LAS VEGAS, NV - OCTOBER 08:  Goaltender Jonathan Quick #32 of the Los Angeles Kings stands on the ice during a preseason game against the Colorado Avalanche at T-Mobile Arena on October 8, 2016 in Las Vegas, Nevada. Colorado won 2-1 in overtime.  (Photo by Ethan Miller/Getty Images)
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    LA Kings Insider provided a mostly positive update about Jonathan Quick‘s gradual recovery from what’s been a season-long injury. Still, it’s difficult to get a truly concrete idea about the team’s plans.

    Quick told Jon Rosen that “everything’s coming along really well,” but they didn’t give a hard date on when he may suit up again for Los Angeles.

    (NHL.com and Rosen’s report remind us that the general aim is for “the first half of March.”)

    The Kings were mulling over the possibility of recalling former Stars first-round pick Jack Campbell to attempt to ease the surprisingly large burden on journeyman goalie Peter Budaj, but Rosen reports that such discussions have been “tabled.”

    Jeff Zatkoff has been a mixture of inactive and ineffective for the Kings, so what about getting help elsewhere for Budaj? That part’s a little fuzzy, though it’s clear that Budaj – Zatkoff is the duo for the moment.

    Darryl Sutter backs that up, via Rosen:

    But, according to a source, Campbell’s recall has been tabled, as it appears as though Budaj and Zatkoff will be the duo until Quick is able to return, and that no cut-off will be necessary as Quick is “on that path” towards being game-ready, according to Sutter.

    None of this explicitly shuts down at least the thought of trading for goaltending help, though it doesn’t give you the impression that such a move is pressing for the Kings. They’re not laying out a deadline, whether it be a self-imposed one or the trade deadline itself.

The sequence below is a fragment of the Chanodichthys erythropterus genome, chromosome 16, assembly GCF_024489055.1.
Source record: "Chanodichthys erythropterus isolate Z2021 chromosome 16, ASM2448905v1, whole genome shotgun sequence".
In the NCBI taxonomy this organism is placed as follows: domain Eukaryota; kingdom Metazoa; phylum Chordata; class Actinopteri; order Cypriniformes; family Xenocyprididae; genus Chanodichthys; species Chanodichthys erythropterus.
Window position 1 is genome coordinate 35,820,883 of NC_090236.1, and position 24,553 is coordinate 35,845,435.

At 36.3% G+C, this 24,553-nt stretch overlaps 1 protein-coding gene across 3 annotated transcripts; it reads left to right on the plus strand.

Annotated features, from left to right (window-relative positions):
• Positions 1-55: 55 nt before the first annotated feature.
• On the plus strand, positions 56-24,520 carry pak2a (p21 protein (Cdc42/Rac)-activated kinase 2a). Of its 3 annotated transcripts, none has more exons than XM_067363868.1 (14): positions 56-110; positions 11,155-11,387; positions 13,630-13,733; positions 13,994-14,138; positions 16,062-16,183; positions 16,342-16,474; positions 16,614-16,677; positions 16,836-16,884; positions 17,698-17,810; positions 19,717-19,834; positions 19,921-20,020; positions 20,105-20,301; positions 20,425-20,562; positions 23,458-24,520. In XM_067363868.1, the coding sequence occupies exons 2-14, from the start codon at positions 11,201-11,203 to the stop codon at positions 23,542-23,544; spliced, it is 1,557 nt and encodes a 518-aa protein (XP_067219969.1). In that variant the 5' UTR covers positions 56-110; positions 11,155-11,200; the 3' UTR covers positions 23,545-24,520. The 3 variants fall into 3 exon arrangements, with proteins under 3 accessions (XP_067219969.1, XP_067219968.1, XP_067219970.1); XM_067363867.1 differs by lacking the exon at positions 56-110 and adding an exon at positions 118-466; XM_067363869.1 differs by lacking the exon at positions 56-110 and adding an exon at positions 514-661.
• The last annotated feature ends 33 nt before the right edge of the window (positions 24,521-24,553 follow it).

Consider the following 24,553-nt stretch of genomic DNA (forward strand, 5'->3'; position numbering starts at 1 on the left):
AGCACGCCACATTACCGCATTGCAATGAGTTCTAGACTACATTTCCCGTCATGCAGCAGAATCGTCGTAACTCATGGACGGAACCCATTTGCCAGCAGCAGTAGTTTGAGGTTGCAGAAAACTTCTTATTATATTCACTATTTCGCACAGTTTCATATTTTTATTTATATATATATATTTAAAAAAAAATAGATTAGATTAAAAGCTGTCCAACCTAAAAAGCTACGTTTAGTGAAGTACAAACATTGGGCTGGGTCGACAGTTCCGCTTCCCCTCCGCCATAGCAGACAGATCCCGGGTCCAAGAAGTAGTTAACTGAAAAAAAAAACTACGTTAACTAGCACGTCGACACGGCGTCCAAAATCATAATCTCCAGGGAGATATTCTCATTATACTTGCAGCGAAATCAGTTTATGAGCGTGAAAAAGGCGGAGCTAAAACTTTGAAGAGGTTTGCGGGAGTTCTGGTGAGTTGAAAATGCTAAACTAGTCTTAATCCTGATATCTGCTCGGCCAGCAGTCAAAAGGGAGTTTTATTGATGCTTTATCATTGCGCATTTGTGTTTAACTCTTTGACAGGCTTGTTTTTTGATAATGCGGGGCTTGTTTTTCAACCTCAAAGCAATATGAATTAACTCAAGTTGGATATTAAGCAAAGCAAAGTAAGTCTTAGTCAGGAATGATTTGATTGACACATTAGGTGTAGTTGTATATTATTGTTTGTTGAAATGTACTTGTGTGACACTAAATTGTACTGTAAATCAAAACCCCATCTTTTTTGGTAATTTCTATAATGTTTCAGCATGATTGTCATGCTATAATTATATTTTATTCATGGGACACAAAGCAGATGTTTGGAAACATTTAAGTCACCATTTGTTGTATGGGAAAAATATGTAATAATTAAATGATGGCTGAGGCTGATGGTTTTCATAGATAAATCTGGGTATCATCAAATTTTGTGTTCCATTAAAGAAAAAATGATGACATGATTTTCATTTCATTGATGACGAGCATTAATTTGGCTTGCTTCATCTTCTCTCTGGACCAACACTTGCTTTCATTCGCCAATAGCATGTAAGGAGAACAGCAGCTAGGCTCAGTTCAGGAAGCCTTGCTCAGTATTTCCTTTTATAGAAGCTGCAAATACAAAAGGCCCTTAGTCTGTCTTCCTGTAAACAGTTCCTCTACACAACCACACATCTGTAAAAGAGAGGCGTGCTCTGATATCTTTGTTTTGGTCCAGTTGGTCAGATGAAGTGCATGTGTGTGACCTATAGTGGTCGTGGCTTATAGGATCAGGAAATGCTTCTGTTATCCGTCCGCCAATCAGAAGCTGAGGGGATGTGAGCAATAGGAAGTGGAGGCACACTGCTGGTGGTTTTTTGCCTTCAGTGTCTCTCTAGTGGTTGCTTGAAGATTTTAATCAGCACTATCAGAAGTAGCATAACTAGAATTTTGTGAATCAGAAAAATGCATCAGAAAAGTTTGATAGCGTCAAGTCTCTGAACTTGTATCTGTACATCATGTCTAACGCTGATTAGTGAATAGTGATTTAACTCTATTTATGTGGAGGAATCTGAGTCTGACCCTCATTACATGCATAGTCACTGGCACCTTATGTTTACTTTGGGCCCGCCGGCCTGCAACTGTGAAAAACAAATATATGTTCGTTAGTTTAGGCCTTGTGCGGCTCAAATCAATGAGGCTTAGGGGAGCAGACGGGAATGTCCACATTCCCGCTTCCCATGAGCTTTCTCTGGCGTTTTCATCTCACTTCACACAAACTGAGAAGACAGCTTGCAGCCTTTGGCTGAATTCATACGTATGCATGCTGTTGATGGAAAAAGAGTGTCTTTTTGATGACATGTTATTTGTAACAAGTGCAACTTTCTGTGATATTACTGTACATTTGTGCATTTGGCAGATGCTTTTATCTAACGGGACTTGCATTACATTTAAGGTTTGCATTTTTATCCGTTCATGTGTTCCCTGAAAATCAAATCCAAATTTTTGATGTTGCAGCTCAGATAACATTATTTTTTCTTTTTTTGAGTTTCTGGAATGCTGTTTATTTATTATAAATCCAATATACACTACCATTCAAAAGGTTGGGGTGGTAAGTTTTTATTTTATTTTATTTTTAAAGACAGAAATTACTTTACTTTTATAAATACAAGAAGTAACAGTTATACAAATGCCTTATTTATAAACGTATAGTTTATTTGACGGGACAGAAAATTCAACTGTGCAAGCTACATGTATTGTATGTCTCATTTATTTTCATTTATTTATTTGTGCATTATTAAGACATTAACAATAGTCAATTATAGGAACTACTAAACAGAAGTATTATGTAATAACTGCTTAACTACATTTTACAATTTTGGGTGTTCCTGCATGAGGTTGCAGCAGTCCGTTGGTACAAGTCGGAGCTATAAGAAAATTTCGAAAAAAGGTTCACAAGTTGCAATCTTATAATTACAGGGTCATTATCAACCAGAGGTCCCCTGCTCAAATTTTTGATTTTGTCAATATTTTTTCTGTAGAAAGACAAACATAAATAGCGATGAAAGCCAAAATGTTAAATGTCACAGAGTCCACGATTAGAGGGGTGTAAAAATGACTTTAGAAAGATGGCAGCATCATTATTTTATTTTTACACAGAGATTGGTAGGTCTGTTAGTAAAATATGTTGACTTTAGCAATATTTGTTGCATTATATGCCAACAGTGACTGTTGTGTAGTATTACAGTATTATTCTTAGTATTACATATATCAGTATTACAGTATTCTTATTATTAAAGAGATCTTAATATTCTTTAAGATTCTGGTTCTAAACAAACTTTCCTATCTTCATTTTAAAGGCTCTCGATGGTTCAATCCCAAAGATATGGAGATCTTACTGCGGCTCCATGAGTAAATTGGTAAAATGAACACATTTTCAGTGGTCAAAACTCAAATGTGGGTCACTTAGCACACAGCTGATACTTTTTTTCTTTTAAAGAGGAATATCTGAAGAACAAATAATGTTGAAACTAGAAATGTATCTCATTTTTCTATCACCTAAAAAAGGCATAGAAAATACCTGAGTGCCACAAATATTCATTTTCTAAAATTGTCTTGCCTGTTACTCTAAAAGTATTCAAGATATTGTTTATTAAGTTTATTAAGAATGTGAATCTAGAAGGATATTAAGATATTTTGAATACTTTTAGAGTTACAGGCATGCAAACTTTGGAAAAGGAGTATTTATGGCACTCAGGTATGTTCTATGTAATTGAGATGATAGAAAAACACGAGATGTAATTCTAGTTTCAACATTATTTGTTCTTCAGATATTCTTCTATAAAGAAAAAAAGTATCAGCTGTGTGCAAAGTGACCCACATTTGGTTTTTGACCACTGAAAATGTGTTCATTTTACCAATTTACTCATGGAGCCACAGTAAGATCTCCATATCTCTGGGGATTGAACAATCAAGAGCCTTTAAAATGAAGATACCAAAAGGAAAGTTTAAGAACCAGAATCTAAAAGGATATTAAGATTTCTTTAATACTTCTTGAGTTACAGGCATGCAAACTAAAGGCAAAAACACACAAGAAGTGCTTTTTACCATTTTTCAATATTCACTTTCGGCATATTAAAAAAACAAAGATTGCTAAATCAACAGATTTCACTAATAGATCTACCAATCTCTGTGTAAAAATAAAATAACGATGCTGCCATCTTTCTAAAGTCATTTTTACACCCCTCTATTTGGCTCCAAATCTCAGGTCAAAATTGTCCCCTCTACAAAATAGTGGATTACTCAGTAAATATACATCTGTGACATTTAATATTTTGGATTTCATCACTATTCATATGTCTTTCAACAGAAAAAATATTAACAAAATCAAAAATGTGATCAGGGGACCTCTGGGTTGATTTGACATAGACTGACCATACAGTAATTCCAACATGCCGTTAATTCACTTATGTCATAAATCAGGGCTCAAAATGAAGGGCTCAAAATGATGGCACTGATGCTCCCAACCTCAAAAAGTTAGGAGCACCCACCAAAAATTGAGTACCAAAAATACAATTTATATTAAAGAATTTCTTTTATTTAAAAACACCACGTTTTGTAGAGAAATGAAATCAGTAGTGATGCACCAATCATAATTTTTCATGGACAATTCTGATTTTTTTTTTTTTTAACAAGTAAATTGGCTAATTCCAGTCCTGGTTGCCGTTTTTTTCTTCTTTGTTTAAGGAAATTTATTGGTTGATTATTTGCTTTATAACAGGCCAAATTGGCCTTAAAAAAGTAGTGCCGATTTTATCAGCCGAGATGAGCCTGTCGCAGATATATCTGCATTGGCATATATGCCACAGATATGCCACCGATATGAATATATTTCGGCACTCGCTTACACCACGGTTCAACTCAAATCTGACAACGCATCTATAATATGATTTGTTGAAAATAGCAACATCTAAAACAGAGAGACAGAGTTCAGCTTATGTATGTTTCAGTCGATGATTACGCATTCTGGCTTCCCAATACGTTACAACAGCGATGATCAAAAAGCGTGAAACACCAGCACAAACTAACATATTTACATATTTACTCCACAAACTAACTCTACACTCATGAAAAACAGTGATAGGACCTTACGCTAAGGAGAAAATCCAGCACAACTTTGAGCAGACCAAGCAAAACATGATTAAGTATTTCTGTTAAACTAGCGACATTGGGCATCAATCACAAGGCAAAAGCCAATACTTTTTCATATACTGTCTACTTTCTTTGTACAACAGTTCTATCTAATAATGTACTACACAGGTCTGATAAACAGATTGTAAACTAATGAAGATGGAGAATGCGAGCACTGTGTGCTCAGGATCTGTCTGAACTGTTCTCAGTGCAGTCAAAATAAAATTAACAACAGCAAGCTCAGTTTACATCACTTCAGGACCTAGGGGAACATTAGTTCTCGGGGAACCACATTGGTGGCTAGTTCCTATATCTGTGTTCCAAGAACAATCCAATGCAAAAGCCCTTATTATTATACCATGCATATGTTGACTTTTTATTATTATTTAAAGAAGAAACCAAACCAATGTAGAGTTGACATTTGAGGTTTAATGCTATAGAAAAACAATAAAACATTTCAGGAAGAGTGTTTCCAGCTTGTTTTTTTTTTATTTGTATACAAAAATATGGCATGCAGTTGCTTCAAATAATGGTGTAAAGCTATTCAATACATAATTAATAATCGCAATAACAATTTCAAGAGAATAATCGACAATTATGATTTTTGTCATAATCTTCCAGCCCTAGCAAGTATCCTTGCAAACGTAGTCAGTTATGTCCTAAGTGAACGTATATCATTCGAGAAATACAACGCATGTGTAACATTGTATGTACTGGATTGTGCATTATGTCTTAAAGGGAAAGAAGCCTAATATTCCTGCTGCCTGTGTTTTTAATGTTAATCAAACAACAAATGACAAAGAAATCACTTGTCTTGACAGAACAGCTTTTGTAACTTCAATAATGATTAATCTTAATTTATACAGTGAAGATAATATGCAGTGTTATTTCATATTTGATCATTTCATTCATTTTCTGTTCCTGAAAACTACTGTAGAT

Some of this seems a little unclear, though it currently follows the pattern of this season: it falls on Budaj, at least until Quick is back. Whenever that may be.

    Trouba suspended two games for ‘high, forceful’ headshot on Stone

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    Jets blueliner Jacob Trouba has been suspended two games for his headshot on Ottawa forward Mark Stone, the NHL’s Department of Player Safety announced on Monday.

    “Trouba steps up and delivers a high, forceful blow that makes the head the main point of contact, on a hit where such head contact was avoidable,” the DoPS explained. “The onus here is on Trouba to deliver a full body hit through his opponent’s core. Instead, Trouba takes a poor angle of approach, picking Stone’s head.”

    The incident occurred in Winnipeg’s 3-2 win over Ottawa on Sunday. Trouba was given a two-minute minor on the play, much to the displeasure of Ottawa head coach Guy Boucher.

    Stone didn’t return to the game following the hit but, according to the DoPS, “suffered no apparent injury.”

    Trouba will now miss tomorrow’s game in Toronto, then Winnipeg’s next game following the bye week — on Feb. 28, against Minnesota. He’s eligible to return on Mar. 3, when the Jets host the Blues.

    Trouba will also forfeit $33,333.34 in salary to the Players’ Emergency Assistance Fund.

    Sens extend depth blueliner Claesson — one year, $650,000

    OTTAWA, ON - APRIL 5: Fredrik Claesson #49 of the Ottawa Senators skates against the Pittsburgh Penguins at Canadian Tire Centre on April 5, 2016 in Ottawa, Ontario, Canada.  (Photo by Jana Chytilova/Freestyle Photography/Getty Images)
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    Ottawa made a minor move on Monday, agreeing to terms with d-man Fredrik Claesson on a one-year extension worth $650,000.

    The deal is of the one-way variety.

    Claesson, 24, has appeared in 19 games for the Sens this year, scoring five points. He’s averaging just 10:27 per game but has been a more regular lineup fixture regularly, having played in five of Ottawa’s last six games.

    The Swedish rearguard has also appeared in nine games for AHL Binghamton. Since coming over from SHL outfit Djurgardens in 2013, Claesson has been up and down between Bingo and Ottawa frequently, though this latest deal would suggest he’s in line for a more permanent NHL gig.